The Importance of Keeping Your Copyright Details Current

Copyright date update


Why Update Your Copyright Information?

This article was updated in 2023 to include date range.

With the start of a new year, it’s essential to review and update various elements of your website. A frequently overlooked detail is the copyright date, typically found at the bottom of web pages and on the dedicated copyright page.

Role of Copyright Notices on Websites

Most websites we encounter have a copyright notice at the footer. But what purpose does it serve? In essence, it safeguards your rights as the owner of the content, logos, images, and other elements on your site. The internet is rife with content theft. By asserting your copyright, you provide a layer of protection, especially if you need to take legal action to remove your pilfered content from another site.

While it’s not mandatory to have a separate page detailing your copyright, (it is for a privacy notice) some websites opt for this, especially if their copyright details are more intricate. For instance, there might be shared copyrights for specific content, like an author retaining rights to an article but also granting shared rights to the website hosting it.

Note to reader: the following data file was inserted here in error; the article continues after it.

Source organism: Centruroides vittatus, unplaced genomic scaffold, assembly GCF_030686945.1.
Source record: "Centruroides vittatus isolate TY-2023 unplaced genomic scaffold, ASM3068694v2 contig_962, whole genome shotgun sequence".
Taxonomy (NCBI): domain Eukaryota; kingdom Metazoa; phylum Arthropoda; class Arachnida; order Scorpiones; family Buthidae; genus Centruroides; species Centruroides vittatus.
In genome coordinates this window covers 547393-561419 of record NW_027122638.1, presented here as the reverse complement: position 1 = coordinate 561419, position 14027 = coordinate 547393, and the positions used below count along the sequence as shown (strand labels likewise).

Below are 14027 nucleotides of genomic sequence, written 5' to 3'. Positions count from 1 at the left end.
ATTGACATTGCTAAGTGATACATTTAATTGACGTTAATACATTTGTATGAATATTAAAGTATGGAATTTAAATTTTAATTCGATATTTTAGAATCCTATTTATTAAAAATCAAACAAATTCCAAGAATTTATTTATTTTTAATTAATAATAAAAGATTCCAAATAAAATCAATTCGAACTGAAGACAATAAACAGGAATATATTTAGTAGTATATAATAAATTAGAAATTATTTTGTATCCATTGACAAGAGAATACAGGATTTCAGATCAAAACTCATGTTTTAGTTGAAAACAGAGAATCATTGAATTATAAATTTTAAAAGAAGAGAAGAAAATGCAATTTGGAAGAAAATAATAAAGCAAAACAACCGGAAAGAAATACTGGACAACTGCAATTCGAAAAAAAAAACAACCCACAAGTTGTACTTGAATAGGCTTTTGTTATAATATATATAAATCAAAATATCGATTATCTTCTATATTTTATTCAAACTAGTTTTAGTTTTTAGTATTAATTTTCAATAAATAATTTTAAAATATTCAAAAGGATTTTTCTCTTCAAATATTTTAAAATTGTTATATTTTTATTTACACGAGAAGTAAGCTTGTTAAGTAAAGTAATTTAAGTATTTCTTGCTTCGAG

• How often should I change my website’s copyright date?: Using a date range from the first year of publication, then at the beginning of every year.
  • Best practices for displaying website copyright: In the footer of the site as a link to a dedicated copyright page.

Should the Copyright Date Start with the Initial Date of Publication?

Yes, the copyright date on a website typically starts with the first date of publication. When you see a copyright notice on a website that includes a range of years (e.g., “© 2000-2023”), it indicates that the site has been in operation and publishing content over that span of time. The starting year represents the year the website or its content was first published, and the ending year represents the current year or the last year of significant updates.

For example, if a website was launched and began publishing content in 2010 and has been updated continuously through 2015, the copyright notice would read “© 2010-2023.”

However, if the content on the site was static and there were no significant updates after its initial launch in 2010, then the copyright notice might just read “© 2010.”

It’s essential to update the copyright notice to reflect the current year if there are ongoing updates or new content additions to show visitors that the site is actively maintained.

Why You Should Update Your Copyright Year

Whilst anything that appears on your site is instantly copyrighted even if the year displayed is outdated or not, there are still plenty of reasons you should keep it updated. Most have to do with visitor trust and the image the site portrays of you as its Webmaster.

If a visitor were to notice that a website was displaying last year’s date, they are going to assume the website is outdated or the owner is not bothered enough to change it. This is not good for building brand or trust with visitors and will inevitably affect the engagement and conversions of the site.